I now use a pneumatic tool that works very cool…with two cars with screw in rear calipers, it helps. This isn't a bad price either considering today's prices:
Air Caliper Wind Back Brake Piston Pad Compressor Tool | eBay

Make sure you get a real pneumatic (air-operated) tool rather than Astro Pneumatic which is a trademark…that's a manual tool.
I also have the HF tool set and the same problem with the roll pin lol

How did you manage to put a drill bit in there? You just match the size and flash cut it to fit?
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Old 11-20-2013, 09:21 AM   #12
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We have a wide range of brake pad options as well as all the right tools for installation available.

I've always liked HAWK HPS pads. Lower dust than OEM and have good initial bite with higher resistance to brake fade.

I'll be happy to offer recommendations or price quotes if needed!

Jason
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Old 11-20-2013, 01:01 PM   #13
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Quote:
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I also have the HF tool set and the same problem with the roll pin lol

How did you manage to put a drill bit in there? You just match the size and flash cut it to fit?
Just match the size…I didn't even cut it to fit….did 180 degrees, pulled it out and put it in the other side.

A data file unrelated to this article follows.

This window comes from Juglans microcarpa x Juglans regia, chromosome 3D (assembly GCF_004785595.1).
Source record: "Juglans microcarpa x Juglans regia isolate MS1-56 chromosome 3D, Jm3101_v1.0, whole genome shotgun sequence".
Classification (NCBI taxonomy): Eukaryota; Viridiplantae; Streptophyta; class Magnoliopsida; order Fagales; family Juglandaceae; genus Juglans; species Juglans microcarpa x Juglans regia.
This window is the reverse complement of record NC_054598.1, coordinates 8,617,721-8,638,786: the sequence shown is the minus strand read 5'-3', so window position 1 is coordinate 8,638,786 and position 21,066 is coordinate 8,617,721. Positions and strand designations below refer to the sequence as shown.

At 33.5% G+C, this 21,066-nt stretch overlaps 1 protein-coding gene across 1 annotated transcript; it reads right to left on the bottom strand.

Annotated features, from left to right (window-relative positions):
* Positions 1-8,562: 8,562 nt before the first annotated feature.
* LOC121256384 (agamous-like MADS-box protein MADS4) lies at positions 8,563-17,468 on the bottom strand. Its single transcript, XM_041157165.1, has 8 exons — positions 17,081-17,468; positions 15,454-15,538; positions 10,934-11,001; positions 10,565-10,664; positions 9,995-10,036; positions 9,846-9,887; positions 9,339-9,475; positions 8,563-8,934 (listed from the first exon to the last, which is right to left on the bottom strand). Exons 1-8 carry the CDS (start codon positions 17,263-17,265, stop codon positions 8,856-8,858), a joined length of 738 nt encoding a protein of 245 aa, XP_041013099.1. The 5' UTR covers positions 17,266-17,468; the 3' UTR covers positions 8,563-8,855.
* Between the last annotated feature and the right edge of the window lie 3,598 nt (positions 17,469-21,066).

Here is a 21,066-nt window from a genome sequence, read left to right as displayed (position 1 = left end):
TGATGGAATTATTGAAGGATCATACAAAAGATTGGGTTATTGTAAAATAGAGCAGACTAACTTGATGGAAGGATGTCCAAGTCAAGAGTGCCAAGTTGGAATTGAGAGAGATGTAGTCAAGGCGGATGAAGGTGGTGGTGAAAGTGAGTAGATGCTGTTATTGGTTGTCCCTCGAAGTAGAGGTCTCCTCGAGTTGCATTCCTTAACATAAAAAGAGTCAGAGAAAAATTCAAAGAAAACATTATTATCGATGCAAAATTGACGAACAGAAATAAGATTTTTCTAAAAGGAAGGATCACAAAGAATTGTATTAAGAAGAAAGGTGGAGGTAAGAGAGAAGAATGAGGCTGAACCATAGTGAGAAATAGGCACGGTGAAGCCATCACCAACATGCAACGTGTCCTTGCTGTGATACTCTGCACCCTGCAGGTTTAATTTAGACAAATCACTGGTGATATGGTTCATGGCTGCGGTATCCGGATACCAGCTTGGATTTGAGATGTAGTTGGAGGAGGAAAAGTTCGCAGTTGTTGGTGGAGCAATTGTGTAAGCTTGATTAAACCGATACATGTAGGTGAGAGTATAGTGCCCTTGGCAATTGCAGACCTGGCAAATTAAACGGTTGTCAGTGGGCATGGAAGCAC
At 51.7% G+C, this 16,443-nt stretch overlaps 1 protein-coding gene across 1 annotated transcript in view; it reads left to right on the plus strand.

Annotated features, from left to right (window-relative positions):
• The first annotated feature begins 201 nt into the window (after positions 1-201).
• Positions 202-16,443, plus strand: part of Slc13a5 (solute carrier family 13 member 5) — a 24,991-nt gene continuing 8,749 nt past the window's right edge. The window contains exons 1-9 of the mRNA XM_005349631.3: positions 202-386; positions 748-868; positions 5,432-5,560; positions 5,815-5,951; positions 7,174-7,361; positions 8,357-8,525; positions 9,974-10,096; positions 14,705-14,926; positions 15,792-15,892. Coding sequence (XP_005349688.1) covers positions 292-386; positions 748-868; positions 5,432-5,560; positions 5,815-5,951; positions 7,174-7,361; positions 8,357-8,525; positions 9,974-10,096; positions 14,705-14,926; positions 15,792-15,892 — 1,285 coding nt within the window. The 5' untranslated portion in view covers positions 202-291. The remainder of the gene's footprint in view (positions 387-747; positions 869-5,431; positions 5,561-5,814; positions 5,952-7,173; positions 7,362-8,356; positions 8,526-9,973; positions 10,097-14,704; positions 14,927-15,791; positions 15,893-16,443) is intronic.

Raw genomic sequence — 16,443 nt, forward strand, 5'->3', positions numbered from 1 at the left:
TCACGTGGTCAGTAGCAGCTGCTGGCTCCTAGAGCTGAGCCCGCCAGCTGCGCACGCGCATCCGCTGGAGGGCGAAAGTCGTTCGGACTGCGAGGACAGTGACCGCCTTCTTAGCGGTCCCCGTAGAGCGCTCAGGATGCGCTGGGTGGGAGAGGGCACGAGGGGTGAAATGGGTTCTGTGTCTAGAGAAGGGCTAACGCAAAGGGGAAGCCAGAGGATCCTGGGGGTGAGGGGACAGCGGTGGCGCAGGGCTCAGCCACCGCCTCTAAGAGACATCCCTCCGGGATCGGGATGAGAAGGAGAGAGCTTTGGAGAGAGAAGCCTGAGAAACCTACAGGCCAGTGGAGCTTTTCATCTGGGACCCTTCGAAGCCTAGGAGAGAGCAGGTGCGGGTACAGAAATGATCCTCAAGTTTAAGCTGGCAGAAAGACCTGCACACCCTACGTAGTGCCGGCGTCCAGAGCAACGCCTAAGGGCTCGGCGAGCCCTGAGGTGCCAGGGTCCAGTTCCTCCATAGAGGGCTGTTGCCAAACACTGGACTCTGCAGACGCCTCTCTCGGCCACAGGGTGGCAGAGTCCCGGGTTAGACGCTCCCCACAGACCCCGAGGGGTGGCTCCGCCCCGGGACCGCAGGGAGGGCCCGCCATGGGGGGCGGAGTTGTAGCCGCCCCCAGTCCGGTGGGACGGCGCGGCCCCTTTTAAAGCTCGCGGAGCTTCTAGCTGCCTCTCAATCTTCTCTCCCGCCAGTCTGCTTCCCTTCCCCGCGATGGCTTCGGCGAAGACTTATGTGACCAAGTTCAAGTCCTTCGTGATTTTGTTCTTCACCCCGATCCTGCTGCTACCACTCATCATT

Oops..that sounds freaky….
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Old 11-21-2013, 02:23 AM   #14
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Thanks guys.
Fond some pbr for the rear so let's see how they work.

One side was no problem and the pins came out of the carrier. The other side was a lot tougher. One pin seized in the carrier. Got it out but need some clean up work. I will run a drill down it and run the pin on my wire wheel

The caliper was a real biotch to wind in. Would spin but not wind in. Didn't have clearance to get the expansion tool in.

I took two bar clamps to hold the caliper in place, then just put the right disc on the piston with the 3/8 drive adapter, put my extention on and pushed like crazy as I turned, after 10 minutes it moved a tiny bit. Finally got the spreader in. And took me another half our of grunting to get the piston in.

I think that caliper is not long for this world but good enough for now.

If you guys know the story of my rust bucket car you know I'm going no where near that parking brake . Or it will be caliper time for sure.

While In there I sprayed down the rear bolts holding the rear strut, the parking brake assembly and the bleed nipple, ran out of light... Enough for one night I think.

Oh and the rear sway bar looks almost rusted right through